• Dramatically-expanded authority of owners and league officials to impose disciplinary authority (suspensions, huge fines, contract terminations, lifetime bans) for behavior violations (criminal offenses, on-field actions, drug usage violations, etc etc). Basically when the league commissioner in each sport makes his decision on fines, supensions, etc etc., that is going to be it -- no more appeals. 

A lot of people say, "oh, don't be silly. The owners aren't going to go THAT far. If they get the pay cuts they want, why would they go for all that other stuff too?"

Well, why wouldn't they? If you're going to shut the whole shebang down for a year or more, are you going to do it for chicken change? If you're going to take hostages, might as well demand a big ransom. They're not going to do it for a 3% reductions in salaries. If you're going to go sit on Santa's lap and hold a gun to his head, you might as well throw everything you want on your gimme-gimme list. Plus, it fits in perfectly with the overall game plan of our modern billionaire class: go for unconditional victory.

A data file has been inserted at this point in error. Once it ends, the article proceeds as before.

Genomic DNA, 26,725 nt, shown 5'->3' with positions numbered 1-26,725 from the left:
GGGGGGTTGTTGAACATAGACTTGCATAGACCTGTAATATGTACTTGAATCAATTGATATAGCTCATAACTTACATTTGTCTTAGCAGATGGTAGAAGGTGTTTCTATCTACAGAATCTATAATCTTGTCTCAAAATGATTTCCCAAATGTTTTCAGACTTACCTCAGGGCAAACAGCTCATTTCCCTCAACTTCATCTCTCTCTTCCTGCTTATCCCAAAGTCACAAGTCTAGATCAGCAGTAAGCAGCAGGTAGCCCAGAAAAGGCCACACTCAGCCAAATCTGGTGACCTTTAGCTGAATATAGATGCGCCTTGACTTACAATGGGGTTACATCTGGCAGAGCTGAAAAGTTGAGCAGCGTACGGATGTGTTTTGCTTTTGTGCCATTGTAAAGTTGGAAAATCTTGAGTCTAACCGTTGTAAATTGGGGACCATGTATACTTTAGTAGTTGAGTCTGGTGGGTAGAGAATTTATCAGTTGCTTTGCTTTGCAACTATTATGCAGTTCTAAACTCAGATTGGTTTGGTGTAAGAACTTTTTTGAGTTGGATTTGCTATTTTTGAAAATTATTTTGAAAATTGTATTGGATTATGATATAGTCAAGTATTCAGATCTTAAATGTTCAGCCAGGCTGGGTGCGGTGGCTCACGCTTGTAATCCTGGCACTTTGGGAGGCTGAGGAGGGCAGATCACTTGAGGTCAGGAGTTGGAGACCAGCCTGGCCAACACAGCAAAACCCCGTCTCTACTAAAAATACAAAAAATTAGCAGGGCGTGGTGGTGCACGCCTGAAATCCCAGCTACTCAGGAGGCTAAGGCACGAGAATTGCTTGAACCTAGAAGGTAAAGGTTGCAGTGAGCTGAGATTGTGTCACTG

They'll get it, too. Why? Because eventually, it'll go to the courts, and then to Congress (they'll eventually need antitrust exemptions to ram most of this stuff through).

And when things go to the courts and Congress, who wins?

The billionaires, that's who. The luxury boxes and free-food buffets at pro sports stadiums aren't packed with politicians and judges by any accident.

Thursday, April 14, 2011

Pistons and Wings: Better off going their separate ways

The long-rumored, long-awaited, long-delayed and long-overdue sale of the Detroit Pistons is all but complete, with only final NBA approval pending on the deal between current owner Karen Davidson and new buyer Tom Gores.

It was obvious from the moment longtime Pistons owner Bill Davidson died in March 2009 that his widow had little interest or inclination in running the team, and it was only a matter of time before it was unloaded.